Predicting patterns of spread and impacts of the invasive woodland species, Japanese stiltgrass
Angie Shelton (postdoc, IU Dept. of Biology and IURTP), Dan Johnson (grad student, IU Dept. of Biology), S. Luke Flory (postdoc, IU Dept. of Biology), Keith Clay (professor, IU Dept. of Biology), Burney Fischer (professor, IU School of Public and Environmental Affairs), Cindy Huebner (research scientist, US Forest Service Northern Research Station, Morgantown, WV)
Fig 1. A patch of Japanese stiltgrass.
Microstegium primarily invades forest understories and areas with intermediate light levels and some soil disturbance. It spreads remarkably fast and can quickly expand its range each year. The plants produce two types of seeds that together create very efficient dispersal to new areas. Open-pollinated (chasmogamous) seeds are produced in clusters at the tips of stems, quickly fall from the plant, and are transported by wind, vehicle tires, boots, or animals. Self-pollinated (cleistogamous) seeds are produced between the leaves and grass stem and often stay within the dead litter of the plant. The plants are very shallowly rooted and are easily uprooted, especially by flooding. In this case, entire plants and their seeds are transported on the water to new sites.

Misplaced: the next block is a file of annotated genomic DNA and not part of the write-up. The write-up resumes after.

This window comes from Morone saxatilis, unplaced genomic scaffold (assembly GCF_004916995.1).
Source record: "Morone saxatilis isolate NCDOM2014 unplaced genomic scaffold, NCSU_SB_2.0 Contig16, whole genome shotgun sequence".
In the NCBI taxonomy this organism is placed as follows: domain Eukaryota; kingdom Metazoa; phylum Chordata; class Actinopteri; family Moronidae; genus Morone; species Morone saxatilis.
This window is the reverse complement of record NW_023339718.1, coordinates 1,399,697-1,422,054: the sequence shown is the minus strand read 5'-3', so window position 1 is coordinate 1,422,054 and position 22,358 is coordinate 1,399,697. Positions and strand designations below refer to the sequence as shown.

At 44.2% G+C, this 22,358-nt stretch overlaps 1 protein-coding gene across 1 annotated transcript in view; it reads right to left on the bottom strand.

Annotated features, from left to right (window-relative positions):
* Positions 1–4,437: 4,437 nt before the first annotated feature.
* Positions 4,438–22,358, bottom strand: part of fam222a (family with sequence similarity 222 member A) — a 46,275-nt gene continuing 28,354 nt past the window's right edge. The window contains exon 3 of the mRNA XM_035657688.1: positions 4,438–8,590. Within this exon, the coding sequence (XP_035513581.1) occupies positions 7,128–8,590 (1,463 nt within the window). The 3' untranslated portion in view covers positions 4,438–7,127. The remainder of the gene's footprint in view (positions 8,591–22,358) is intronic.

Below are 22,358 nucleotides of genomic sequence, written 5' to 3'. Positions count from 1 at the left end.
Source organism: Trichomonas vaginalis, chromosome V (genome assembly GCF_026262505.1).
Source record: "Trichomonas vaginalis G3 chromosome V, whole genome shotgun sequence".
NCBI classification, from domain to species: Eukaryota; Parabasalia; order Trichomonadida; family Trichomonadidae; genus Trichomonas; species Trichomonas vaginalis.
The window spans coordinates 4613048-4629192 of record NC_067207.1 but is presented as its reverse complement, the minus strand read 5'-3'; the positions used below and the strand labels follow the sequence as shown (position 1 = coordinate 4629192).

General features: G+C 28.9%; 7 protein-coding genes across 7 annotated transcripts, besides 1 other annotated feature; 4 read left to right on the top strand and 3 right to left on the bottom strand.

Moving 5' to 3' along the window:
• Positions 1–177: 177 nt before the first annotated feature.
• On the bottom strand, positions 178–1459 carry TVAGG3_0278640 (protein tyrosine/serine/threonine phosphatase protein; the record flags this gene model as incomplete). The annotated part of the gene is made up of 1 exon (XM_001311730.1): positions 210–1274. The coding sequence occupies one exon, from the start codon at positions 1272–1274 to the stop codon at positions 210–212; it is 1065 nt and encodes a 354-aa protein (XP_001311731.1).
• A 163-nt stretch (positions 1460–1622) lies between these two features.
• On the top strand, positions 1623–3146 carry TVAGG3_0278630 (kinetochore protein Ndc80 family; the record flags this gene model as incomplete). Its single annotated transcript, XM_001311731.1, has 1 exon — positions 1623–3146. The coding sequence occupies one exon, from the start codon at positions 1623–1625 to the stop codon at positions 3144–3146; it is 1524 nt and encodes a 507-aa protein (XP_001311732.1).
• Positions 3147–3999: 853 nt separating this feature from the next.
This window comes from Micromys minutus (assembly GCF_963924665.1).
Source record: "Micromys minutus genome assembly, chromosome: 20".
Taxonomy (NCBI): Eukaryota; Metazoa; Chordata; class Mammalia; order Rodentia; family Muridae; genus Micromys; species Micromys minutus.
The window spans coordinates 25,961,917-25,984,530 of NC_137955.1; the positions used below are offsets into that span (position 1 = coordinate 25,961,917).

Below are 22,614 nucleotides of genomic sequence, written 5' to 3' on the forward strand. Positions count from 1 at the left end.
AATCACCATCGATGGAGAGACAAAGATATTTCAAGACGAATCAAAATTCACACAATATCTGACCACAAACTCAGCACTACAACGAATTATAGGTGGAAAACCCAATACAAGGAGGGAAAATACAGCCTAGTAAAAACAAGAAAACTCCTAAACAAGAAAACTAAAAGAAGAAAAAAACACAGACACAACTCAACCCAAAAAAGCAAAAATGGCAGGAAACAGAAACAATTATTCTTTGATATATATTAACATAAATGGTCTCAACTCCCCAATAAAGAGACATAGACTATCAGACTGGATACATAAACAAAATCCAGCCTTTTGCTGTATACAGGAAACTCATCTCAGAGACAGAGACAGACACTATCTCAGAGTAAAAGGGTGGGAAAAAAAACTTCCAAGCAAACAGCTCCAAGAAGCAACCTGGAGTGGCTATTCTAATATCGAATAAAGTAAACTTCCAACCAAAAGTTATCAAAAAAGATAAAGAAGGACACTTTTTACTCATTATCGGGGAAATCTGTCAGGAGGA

As part of a Joint Research Venture with the Northern Research Station of the U.S. Forest Service, we are monitoring invasions in the field to predict patterns and rates of future invasions and investigating the impact of Japanese stiltgrass on tree seedlings. The project has three primary components:
In order to understand the impacts of Microstegium on native tree regeneration, we planted seeds of six tree species in areas that have been invaded by Microstegium in three different types of forest: human disturbance, natural disturbance and no disturbance. We have paired invaded plots with plots where we have removed Microstegium with a grass-specific herbicide. The goal is to quantify the impacts of Microstegium on native tree regeneration and determine the potential for habitat restoration.
To characterize and monitor invaded sites, we are mapping several sites invaded by Microstegium in Monroe, Brown, and Clark Counties of Indiana. These sites differ in disturbance history (undisturbed, logging disturbance, natural flood, or storm disturbance) and cover a range of environmental conditions of light, aspect, slope, and moisture levels. We are mapping the Microstegium populations at each site using handheld GPS units and GIS software that allows us to create maps of the populations in the field.
We use these maps to determine the probability of invasion in relation to slope, aspect, distance to dispersal vectors, and distance to other patches of Microstegium. We then combine the map data with field data on light levels, biomass, and seed production of the plants. From this combination of data we will generate spatially-explicit computational models to predict the future spread of Microstegium populations.
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Revised: November 4, 2008